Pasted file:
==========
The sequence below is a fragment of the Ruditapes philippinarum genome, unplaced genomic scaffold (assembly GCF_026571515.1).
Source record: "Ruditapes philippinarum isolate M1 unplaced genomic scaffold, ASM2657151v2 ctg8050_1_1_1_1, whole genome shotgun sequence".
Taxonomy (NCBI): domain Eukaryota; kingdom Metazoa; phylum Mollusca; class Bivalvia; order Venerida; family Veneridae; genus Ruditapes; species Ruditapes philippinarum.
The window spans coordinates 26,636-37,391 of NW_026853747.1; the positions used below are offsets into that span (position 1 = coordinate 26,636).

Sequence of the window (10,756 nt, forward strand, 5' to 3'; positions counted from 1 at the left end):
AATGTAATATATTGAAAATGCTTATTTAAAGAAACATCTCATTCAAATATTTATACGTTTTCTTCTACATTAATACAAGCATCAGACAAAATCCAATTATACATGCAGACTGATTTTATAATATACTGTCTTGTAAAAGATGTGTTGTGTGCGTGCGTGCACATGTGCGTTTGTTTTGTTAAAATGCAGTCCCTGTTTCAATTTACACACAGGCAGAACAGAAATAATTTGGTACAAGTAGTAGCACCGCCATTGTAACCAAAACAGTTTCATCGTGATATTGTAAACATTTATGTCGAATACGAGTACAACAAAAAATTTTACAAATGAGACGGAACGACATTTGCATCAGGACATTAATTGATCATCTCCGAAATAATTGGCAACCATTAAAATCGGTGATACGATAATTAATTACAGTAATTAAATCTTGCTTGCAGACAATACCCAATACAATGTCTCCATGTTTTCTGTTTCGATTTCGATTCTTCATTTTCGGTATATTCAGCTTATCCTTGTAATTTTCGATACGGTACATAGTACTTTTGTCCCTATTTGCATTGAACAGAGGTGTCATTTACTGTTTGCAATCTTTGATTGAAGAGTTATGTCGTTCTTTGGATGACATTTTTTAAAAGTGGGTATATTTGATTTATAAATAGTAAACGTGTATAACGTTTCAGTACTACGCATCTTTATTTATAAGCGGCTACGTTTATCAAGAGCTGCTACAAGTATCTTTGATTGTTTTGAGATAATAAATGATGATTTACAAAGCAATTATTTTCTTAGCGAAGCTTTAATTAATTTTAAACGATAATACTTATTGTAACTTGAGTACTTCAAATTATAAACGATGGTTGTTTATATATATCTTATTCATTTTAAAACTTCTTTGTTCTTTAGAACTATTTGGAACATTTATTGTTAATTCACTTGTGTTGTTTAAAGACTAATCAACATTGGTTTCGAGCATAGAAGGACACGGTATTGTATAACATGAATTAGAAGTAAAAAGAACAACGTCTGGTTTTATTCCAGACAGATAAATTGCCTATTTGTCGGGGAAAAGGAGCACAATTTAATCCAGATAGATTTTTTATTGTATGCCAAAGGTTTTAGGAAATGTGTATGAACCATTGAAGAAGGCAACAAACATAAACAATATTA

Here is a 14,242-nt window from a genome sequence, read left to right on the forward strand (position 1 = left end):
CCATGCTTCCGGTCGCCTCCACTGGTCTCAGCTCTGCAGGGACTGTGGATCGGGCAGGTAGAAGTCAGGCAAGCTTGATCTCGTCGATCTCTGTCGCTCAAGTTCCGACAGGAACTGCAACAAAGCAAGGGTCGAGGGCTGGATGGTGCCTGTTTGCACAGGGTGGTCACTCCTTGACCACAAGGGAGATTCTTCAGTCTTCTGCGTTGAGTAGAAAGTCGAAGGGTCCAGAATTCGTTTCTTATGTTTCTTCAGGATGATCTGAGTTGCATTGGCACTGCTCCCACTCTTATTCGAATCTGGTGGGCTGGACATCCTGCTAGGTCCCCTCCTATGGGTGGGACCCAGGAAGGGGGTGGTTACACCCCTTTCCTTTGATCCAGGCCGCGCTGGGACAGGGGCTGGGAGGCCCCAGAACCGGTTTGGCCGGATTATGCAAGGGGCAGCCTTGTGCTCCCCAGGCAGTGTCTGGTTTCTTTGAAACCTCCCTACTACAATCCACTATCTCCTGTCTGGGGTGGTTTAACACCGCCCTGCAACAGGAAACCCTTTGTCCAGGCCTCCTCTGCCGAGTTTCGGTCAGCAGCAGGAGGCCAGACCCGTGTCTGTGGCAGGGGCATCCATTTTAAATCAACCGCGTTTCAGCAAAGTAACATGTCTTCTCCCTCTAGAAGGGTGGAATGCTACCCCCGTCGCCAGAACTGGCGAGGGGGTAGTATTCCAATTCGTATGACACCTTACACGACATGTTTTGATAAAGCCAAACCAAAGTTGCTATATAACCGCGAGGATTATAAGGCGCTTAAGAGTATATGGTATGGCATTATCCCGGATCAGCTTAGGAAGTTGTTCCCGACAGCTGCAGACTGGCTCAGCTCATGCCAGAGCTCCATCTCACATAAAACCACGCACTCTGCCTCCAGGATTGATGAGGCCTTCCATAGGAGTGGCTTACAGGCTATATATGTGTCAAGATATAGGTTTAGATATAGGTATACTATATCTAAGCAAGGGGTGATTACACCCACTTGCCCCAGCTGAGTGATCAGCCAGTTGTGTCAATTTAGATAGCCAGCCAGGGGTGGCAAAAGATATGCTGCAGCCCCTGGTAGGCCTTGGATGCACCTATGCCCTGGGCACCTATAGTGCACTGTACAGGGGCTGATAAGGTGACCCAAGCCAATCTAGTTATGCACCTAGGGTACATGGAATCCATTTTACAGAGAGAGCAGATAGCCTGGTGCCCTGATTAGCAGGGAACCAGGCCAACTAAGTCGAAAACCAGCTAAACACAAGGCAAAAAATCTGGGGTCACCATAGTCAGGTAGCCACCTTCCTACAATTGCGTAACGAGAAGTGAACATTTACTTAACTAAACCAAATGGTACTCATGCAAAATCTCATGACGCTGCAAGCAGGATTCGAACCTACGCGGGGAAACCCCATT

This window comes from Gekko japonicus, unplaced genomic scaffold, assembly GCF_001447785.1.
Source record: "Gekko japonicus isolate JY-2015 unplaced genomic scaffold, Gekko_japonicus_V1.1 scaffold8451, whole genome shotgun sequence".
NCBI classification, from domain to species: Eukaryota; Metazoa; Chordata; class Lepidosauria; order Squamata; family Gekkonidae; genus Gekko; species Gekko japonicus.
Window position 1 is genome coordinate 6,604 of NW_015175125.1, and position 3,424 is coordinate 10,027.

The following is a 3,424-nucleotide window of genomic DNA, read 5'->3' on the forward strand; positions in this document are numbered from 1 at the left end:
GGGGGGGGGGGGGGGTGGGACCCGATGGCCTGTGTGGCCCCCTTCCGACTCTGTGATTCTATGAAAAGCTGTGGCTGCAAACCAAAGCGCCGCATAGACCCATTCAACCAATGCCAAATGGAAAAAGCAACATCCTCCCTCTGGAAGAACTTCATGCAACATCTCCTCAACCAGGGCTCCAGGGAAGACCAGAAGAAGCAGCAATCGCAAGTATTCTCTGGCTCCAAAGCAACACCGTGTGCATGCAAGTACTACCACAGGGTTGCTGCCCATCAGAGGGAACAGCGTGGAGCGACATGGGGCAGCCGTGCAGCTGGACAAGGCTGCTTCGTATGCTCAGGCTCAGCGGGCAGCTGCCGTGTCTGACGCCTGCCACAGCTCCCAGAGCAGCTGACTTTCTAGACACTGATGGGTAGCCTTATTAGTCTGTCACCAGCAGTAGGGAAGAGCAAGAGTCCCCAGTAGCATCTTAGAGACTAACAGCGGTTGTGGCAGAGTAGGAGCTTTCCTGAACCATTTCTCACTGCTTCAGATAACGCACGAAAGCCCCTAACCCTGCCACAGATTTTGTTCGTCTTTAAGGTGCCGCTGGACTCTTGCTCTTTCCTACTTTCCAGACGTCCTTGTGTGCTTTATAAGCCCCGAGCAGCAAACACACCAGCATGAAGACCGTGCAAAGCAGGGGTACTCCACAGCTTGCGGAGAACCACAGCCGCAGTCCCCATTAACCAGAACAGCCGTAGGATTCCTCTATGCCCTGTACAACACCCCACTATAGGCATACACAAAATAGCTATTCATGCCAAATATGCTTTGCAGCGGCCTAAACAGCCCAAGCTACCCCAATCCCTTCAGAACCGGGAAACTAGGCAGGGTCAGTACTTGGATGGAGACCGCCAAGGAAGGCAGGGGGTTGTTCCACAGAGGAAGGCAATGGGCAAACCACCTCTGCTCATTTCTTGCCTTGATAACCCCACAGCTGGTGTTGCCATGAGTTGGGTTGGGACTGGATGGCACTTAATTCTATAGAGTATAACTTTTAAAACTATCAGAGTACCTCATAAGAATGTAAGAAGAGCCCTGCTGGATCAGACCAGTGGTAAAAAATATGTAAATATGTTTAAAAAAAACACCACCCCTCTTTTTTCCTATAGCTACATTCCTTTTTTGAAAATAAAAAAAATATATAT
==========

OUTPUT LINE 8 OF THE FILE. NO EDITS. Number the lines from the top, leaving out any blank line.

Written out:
CCATGCTTCCGGTCGCCTCCACTGGTCTCAGCTCTGCAGGGACTGTGGATCGGGCAGGTAGAAGTCAGGCAAGCTTGATCTCGTCGATCTCTGTCGCTCAAGTTCCGACAGGAACTGCAACAAAGCAAGGGTCGAGGGCTGGATGGTGCCTGTTTGCACAGGGTGGTCACTCCTTGACCACAAGGGAGATTCTTCAGTCTTCTGCGTTGAGTAGAAAGTCGAAGGGTCCAGAATTCGTTTCTTATGTTTCTTCAGGATGATCTGAGTTGCATTGGCACTGCTCCCACTCTTATTCGAATCTGGTGGGCTGGACATCCTGCTAGGTCCCCTCCTATGGGTGGGACCCAGGAAGGGGGTGGTTACACCCCTTTCCTTTGATCCAGGCCGCGCTGGGACAGGGGCTGGGAGGCCCCAGAACCGGTTTGGCCGGATTATGCAAGGGGCAGCCTTGTGCTCCCCAGGCAGTGTCTGGTTTCTTTGAAACCTCCCTACTACAATCCACTATCTCCTGTCTGGGGTGGTTTAACACCGCCCTGCAACAGGAAACCCTTTGTCCAGGCCTCCTCTGCCGAGTTTCGGTCAGCAGCAGGAGGCCAGACCCGTGTCTGTGGCAGGGGCATCCATTTTAAATCAACCGCGTTTCAGCAAAGTAACATGTCTTCTCCCTCTAGAAGGGTGGAATGCTACCCCCGTCGCCAGAACTGGCGAGGGGGTAGTATTCCAATTCGTATGACACCTTACACGACATGTTTTGATAAAGCCAAACCAAAGTTGCTATATAACCGCGAGGATTATAAGGCGCTTAAGAGTATATGGTATGGCATTATCCCGGATCAGCTTAGGAAGTTGTTCCCGACAGCTGCAGACTGGCTCAGCTCATGCCAGAGCTCCATCTCACATAAAACCACGCACTCTGCCTCCAGGATTGATGAGGCCTTCCATAGGAGTGGCTTACAGGCTATATATGTGTCAAGATATAGGTTTAGATATAGGTATACTATATCTAAGCAAGGGGTGATTACACCCACTTGCCCCAGCTGAGTGATCAGCCAGTTGTGTCAATTTAGATAGCCAGCCAGGGGTGGCAAAAGATATGCTGCAGCCCCTGGTAGGCCTTGGATGCACCTATGCCCTGGGCACCTATAGTGCACTGTACAGGGGCTGATAAGGTGACCCAAGCCAATCTAGTTATGCACCTAGGGTACATGGAATCCATTTTACAGAGAGAGCAGATAGCCTGGTGCCCTGATTAGCAGGGAACCAGGCCAACTAAGTCGAAAACCAGCTAAACACAAGGCAAAAAATCTGGGGTCACCATAGTCAGGTAGCCACCTTCCTACAATTGCGTAACGAGAAGTGAACATTTACTTAACTAAACCAAATGGTACTCATGCAAAATCTCATGACGCTGCAAGCAGGATTCGAACCTACGCGGGGAAACCCCATT